Generation-Skipping Trust Law and Legal Definition

Generation Skipping Trusts are a type of irrevocable trust that is designed to eliminate estate taxes at each generational level and continue for as many generations as allowed by applicable state law.

Generation skipping trusts are legally binding trust agreements in which the contributed assets are passed down to the grantor's grandchildren, not the grantor's children. These trusts transfer assets to a skip person-a beneficiary more than one generation removed from the settlor. The children of the grantor never take title to the assets. The primary benefit of generation skipping trusts is the fact that the assets are not subject to two real estate tax assessments; one when the grandparents die, and one when the parents die. The other benefit of generation skipping trusts is that they are protected assets. While the children can sometimes access the income from generation skipping trusts, they do not own the assets, and therefore cannot lose them in a legal action. However this type of trust is subject to a generation-skipping transfer tax.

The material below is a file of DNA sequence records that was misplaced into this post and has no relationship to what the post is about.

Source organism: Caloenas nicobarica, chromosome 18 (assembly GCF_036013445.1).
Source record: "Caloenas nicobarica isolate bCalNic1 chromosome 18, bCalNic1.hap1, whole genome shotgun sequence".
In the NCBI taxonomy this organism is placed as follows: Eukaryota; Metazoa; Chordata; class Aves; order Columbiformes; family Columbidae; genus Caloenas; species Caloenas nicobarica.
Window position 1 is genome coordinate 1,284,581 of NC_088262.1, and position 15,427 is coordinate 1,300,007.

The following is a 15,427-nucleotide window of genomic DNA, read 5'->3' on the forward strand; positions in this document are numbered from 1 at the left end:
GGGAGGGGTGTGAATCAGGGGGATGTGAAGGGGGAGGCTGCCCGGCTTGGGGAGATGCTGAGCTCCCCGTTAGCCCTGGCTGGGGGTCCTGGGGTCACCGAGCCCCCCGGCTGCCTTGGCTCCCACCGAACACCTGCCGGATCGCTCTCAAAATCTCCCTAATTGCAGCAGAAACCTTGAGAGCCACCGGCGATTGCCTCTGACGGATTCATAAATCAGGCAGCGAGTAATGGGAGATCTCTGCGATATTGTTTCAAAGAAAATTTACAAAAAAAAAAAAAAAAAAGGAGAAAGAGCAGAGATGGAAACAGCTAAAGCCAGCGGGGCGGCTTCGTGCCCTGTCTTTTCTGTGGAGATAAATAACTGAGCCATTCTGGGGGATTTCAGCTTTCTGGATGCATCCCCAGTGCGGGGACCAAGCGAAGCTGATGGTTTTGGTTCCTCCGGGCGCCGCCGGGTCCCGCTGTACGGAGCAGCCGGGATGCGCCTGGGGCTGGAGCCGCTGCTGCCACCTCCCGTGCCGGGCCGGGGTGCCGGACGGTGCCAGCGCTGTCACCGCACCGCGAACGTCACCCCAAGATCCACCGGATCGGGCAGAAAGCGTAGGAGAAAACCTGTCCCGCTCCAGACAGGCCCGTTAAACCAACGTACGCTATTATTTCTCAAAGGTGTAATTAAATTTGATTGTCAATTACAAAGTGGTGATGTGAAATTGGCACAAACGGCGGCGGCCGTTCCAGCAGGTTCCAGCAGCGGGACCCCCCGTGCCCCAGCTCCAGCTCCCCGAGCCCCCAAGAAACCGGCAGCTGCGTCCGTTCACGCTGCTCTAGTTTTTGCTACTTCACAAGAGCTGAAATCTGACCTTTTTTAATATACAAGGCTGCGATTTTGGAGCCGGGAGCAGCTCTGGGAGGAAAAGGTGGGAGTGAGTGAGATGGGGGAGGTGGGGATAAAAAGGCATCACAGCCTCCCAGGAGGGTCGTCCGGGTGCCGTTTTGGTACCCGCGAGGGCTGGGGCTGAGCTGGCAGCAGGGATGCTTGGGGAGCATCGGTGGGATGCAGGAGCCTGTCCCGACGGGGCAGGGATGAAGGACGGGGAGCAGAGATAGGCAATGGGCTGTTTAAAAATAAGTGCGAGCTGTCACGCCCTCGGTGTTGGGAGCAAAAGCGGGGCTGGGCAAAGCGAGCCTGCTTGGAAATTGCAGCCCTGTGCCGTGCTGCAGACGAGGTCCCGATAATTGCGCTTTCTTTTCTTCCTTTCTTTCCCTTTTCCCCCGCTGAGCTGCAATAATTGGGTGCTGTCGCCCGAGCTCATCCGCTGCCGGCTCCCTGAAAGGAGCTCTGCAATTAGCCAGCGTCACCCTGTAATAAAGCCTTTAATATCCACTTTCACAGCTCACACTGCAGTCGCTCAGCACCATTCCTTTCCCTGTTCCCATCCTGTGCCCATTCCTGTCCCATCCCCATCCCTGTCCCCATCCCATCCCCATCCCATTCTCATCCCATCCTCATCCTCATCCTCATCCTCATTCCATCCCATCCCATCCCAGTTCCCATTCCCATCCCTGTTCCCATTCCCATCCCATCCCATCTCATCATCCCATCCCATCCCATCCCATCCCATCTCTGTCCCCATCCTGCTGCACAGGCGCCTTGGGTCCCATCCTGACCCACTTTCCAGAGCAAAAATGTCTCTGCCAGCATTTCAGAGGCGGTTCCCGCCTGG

Generation skipping trusts are sometimes known as a dynasty trust since it is an attempt to pass assets down to later generations.